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The Kermaon investigation you saw announced has unfortunately nothing to do with Lassa, Kumaon is ours, W[est].of Nepaul [Nepal] & E[ast]. of the Sutledge [Sutlej] beyond which are the plains of Thibet [Tibet] 15000 -- 17000 ft. The Government discourage any one entering Thibet at that quarter, & it is out of the way to Lassa which is to be gained by Bootan [Bhutan].The Chinese are more jealous of us than ever & would not receive an embassy at Lahassa if we sent it. Except some great political change takes place it will be impossible to visit Thibet at all, except by stealth & by this means one can always go a certain distance but not far. This is as you know a great disappointment to me, but I have always this rich field to fall back upon & a far richer one than I expected it is. Unfortunately I

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cannot visit the low vallies[sic] at this season which being 6000 ft below this present a very different flora. I however send men down though now the rains are set in so heavily that I am quit confined to the house myself & the men don't like going down the cuds (kuds) as these deep valleys are called. I sent you Thomsons last letter & think I told you that Sir F. Currie sanctioned his travelling for another year; by that to me it appears that he has undergone a great deal of hardship in his (unwise) attempt to cross the snowy passes in mid winter but Tom was always daring. I hope very much he has measured the height of Gilgit, where the Indus leaves the plains of Thibet & suddenly from a bid of 15000 ft or so falls to one of as many hundred it is supposed. I am making every where the best interest for museum objects & hope Jenkins will have a lot

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for me by the time I arrive at Goalpara in November. We have no palm like spiritually speaking palm here but I have got the stems of most & will of all, one is a very handsome cane. I have the spadis of one & parts of the flower of 2 others but none are striking. The rattan of which they make the bridges (horresco referens) runs to 100 ft & perhaps much more it is not in flower or fruit yet. Corchorus does not grow here, I will enquire about it. I cannot hear of any use being made of the Musa (wild) here except of the leaves to hold things in. I cannot suppose the spiral vessels are any where used. The species here appears different from Griffiths Bootan etc one.
Many thanks for your kind remarks about the Calcutta

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Gardens, their having museum things I never dreamt of, the more especially as I have to buy the best of these, but of a duplicate set of live plants & of dried specimens I did promise. Borneo things are quite a different matter I promised to send to Calcutta duplicate specimens from thence of such living plants as I thought would hardly reach England alive, but neither dried plants or still less museum objects. Of course I should afterwards give Falconer (if he is alive & desires it) duplicates of the dried but to send the things from Borneo to Calcutta would be out of the question. I do assure you Falconers wits were wool--gathering for 3 months before he left England & the poor fellow is now very unwell & writes most despondently about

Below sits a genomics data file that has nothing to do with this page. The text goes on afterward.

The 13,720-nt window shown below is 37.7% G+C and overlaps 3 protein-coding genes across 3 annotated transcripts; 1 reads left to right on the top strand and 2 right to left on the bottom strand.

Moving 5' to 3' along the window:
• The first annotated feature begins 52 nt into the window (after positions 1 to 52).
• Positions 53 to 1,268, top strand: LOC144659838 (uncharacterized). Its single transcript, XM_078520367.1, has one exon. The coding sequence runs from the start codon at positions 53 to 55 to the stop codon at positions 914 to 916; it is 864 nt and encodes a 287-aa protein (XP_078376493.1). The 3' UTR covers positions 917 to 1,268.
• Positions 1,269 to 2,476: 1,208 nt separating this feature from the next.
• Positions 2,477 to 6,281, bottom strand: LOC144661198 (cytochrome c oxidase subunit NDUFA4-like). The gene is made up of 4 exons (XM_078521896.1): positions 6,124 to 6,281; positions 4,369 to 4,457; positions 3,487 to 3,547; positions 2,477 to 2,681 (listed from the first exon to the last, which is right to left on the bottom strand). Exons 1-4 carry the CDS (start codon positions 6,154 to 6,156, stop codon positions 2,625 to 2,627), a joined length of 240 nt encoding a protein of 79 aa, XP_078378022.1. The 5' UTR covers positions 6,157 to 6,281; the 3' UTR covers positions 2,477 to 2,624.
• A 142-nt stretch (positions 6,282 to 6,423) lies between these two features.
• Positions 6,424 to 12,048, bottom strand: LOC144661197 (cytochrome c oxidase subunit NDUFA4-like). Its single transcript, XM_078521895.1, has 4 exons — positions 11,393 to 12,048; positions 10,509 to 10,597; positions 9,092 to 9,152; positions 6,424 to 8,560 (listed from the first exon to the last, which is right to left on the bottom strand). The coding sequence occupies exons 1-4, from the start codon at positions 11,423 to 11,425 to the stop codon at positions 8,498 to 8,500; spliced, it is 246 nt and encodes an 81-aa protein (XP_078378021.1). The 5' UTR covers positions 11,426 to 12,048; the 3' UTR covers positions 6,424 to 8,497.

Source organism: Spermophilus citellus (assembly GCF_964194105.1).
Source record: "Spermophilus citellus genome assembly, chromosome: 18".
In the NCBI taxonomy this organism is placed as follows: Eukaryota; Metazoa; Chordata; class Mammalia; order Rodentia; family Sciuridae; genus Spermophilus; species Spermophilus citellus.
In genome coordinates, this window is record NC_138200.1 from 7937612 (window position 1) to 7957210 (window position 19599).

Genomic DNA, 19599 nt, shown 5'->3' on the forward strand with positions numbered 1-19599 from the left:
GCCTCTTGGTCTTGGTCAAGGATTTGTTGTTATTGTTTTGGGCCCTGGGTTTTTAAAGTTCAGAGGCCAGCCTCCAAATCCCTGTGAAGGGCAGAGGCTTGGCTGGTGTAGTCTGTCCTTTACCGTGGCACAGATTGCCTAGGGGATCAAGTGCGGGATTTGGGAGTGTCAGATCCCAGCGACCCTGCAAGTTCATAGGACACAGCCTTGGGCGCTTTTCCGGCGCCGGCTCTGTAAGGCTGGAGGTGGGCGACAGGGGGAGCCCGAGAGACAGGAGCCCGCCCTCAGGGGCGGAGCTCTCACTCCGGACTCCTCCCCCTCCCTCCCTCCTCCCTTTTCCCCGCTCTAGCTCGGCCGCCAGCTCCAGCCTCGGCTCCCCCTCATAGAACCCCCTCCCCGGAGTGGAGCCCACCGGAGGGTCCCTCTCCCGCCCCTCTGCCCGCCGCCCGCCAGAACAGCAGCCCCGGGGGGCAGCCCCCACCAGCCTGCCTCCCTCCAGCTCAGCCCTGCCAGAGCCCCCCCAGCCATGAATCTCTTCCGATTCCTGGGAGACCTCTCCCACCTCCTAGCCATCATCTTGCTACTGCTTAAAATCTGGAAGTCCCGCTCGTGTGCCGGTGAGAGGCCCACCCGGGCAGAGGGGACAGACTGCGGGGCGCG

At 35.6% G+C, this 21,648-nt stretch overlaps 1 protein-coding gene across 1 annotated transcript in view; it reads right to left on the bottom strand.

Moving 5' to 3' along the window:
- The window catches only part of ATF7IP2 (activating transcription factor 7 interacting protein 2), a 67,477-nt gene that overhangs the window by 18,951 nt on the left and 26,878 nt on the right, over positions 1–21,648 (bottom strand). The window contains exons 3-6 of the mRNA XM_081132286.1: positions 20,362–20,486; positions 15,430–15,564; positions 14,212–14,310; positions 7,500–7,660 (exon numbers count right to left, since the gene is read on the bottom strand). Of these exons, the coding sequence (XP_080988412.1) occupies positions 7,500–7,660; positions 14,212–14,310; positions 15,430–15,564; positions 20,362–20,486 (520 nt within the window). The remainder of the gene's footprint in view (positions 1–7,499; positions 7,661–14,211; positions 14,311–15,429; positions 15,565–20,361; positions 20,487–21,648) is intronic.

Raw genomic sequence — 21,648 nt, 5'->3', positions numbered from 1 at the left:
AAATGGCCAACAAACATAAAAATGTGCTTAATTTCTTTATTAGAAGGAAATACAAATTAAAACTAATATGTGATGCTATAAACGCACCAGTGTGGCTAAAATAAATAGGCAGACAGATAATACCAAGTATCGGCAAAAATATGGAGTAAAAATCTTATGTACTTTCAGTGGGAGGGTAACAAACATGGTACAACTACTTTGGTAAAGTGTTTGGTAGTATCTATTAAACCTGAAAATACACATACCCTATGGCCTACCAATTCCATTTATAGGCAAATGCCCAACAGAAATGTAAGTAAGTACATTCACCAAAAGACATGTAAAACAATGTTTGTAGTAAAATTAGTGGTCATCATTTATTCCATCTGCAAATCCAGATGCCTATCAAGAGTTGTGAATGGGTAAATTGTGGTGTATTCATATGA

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himself though better & back at the Gardens, He writes me that all my things from Bhangulpore [Bhagalpur] had not yet arrived at the Gardens, when they do all will be forwarded to Kew by the first ship. N.B. no man of war ever (i.e. hardly ever) come or go to Calcutta. -- I may find occasion to send much more from Borneo to Calcutta than I have or had any intentions of, want of ships to Malacca, monsoons &c &c &c but you may depend on my using my best intentions in all cases. No one can be more attentive than F[alconer] is & he franks me up all letters & big parcels saving me pounds of Rupees. Ld D[alhousie]. is dreadfully stingy of franking & I have such more important favors to ask that I dislike troubling him.

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I quite agree with you about Royle & thought for long the same of Falconer, but when I did leave their table I came to like him very much & disregard his manners but Royle never improved on acquaintance or taste; he is egotistical to a degree & impracticable with no head for science: whereas Falconers writings (which should have been botanical) have raised him to the highest rank. The P&O are so far stretching the bounds of their voyages that I hope they will be at Borneo before I get there. Falconer has written me word of the arrival of my two first envoys of roots at Calcutta, about 3/4 alive, & the rest either fewer in good order & others very shaby[sic] as soon as he can get boxes made they will go on to Kew. My Glenorchy things are just delivered at the Gardens & it will be 2 months before what I want reach this, but I have got a tin box or two for cuttings with great difficulty & will send them to Calcutta in time for the next mail with roots of some lovely Balsams & Gesnerioid things & Rhododendrons. I have just had a terrible mishap 6 days ago I sent my head Lepcha (not Friday who is a Christian Sahib) with 6 men to Tonglo for roots of the Rhododendrons, & Rhubarb & as is customary paid them before hand. The poor fellows were stopped at the border, the coolies sent back & my head man taken prisoner. I am exceedingly angry about it as you may suppose & at once laid the matter before the Pol[itical]. Resid[ent] he is very civil, & will do all he dares to help me, but [approx. six words crossed out, illeg.] he positively could not tell me, whether natives of the country who took service with English have a right to cross the border of course they have & so ought English men, & would be allowed did not Dr